1 August 2006

Zimbabwe: Gono Slashes Zeros

Harare — RESERVE Bank of Zimbabwe (RBZ) Governor Dr Gideon Gono has slashed the country's currency by three zeros with immediate effect as part of measures to fight inflation, corruption, speculation and the indiscipline that has gripped the economy.

Presenting his Mid-Term Monetary Policy Statement in Harare yesterday, Dr Gono gave depositors a 21-day deadline to change their money after which the old bearer cheques will cease to be legal tender.

Dr Gono, who was in an uncompromising mood, spoke passionately about the vices that have affected initiatives to revive the economy, stressing that the removal of the zeros would go a long way in restoring sanity.

A new set of 13 bearer cheques ranging from one cent to $100 000 are now in circulation.

This is being done under the theme "Sunrise - A new beginning for Zimbabwe".

The currency reform, largely meant to introduce stability and convenience when transacting, will also make life difficult for illegal foreign currency dealers and speculators with trillions of dollars stashed in their homes.

At least $35 trillion is in the hands of speculators in Zimbabwe and outside the borders.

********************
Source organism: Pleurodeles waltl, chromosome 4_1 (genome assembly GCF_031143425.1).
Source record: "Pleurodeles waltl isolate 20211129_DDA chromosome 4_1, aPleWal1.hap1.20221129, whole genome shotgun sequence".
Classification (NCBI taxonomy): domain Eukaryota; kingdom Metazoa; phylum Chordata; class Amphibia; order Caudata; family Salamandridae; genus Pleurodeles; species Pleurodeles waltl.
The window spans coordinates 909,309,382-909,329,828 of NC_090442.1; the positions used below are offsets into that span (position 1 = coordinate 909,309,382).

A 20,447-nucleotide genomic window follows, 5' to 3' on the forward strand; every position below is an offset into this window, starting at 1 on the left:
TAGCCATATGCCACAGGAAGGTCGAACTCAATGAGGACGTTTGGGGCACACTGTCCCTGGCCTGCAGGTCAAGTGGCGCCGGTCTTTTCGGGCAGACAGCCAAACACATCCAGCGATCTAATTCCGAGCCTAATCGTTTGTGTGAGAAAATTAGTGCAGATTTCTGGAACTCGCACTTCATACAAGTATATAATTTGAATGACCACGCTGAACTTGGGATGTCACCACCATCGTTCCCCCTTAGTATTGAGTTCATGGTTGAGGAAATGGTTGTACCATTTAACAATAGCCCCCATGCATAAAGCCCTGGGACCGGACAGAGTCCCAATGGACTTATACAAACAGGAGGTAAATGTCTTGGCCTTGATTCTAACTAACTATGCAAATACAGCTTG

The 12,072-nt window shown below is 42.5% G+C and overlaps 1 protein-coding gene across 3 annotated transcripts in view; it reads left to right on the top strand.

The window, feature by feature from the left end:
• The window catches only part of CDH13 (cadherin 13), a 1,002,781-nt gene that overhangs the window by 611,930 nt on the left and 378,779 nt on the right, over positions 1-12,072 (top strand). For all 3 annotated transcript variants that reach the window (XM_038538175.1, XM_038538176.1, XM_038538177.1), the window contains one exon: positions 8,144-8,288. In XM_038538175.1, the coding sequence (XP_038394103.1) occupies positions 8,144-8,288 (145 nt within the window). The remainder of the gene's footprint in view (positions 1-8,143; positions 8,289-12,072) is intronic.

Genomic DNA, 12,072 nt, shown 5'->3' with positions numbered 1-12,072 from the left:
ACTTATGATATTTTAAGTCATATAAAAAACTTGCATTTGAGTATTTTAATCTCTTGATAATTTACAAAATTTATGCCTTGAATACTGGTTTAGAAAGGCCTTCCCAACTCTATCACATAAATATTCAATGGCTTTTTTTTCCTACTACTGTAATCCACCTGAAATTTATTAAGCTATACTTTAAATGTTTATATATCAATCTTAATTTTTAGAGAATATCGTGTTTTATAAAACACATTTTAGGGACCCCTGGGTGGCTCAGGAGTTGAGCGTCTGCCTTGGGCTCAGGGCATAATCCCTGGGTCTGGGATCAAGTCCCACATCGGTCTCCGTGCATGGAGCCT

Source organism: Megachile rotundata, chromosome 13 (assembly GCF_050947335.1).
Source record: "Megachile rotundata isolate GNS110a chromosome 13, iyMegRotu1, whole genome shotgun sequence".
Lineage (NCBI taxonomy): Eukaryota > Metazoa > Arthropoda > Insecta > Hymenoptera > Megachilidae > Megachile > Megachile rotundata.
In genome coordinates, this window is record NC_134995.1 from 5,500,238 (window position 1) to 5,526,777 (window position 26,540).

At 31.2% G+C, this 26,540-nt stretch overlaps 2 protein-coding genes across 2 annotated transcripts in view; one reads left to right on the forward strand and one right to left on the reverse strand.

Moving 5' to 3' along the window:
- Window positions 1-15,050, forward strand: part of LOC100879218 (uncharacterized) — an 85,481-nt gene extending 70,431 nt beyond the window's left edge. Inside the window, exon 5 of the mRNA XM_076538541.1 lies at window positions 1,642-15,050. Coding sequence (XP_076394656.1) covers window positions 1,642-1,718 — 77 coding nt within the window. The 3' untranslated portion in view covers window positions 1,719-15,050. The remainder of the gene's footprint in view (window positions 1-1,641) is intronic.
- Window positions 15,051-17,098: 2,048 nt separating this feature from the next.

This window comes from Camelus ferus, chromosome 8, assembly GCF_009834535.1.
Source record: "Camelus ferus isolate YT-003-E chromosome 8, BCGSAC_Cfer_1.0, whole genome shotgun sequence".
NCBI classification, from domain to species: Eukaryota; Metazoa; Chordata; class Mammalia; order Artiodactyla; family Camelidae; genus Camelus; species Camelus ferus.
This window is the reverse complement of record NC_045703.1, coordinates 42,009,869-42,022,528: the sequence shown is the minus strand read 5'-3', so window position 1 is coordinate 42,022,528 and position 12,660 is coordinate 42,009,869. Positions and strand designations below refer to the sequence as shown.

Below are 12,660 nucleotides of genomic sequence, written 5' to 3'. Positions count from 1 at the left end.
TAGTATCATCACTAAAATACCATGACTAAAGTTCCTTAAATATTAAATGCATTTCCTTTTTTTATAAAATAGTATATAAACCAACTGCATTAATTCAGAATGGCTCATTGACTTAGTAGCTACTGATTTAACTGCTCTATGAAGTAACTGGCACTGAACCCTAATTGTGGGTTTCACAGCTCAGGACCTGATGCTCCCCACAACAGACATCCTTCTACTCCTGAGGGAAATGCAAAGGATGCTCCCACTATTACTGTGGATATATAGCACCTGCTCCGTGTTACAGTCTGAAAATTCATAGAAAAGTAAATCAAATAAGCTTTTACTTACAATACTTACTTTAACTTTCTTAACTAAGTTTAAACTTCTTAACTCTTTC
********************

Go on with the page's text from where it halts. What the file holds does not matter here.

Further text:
Holders of the old bearer cheques have 21 days within which they are expected to have deposited them with banks.

However, a huge chunk of the funds outside the official system, particularly that which is outside Zimbabwe, could turn into value-less paper when the deadline expires.

"Thus, the 21 days of change-over, are the beginning of far-reaching transformations for our economy and the beginning of trouble for economic saboteurs who have caused havoc to this economy through their speculative and cash hoarding tendencies," said Dr Gono, much to the applause of hundreds of delegates who attended the presentation.

Strict conditions will apply during the change-over period.

Deposits that exceeded $100 million for individuals and $5 billion for corporates will require proof of source of funds and a Zimra clearance certification for tax payment for a transaction underpinning the cash.

Where holders cannot prove legitimate sources of funds, the cash will be deposited into Anti-Money Laundering Zero Coupon Bonds (AMOLAZEBO), with a minimum tenor of two years.

The owner of the cash will hold the bonds pending investigations and clearance with Zimra, after which they will then be redeemed at face value.

However, those who prove their funds to be legitimate after they are locked up in the bonds, will receive interest at the prevailing Treasury Bill rates.

Dr Gono said no cash exceeding the stipulated $5 million will be allowed into the country during the conversion period. Those caught with excess will be prosecuted for breaching the Exchange Control Regulations and Anti-Money Laundering Laws for exporting the local currency in the first place.

On conversion from the old to the new bearer cheques, the holder will only be allowed to withdraw $100 000 new bearer cheques for individuals and $750 000 for companies.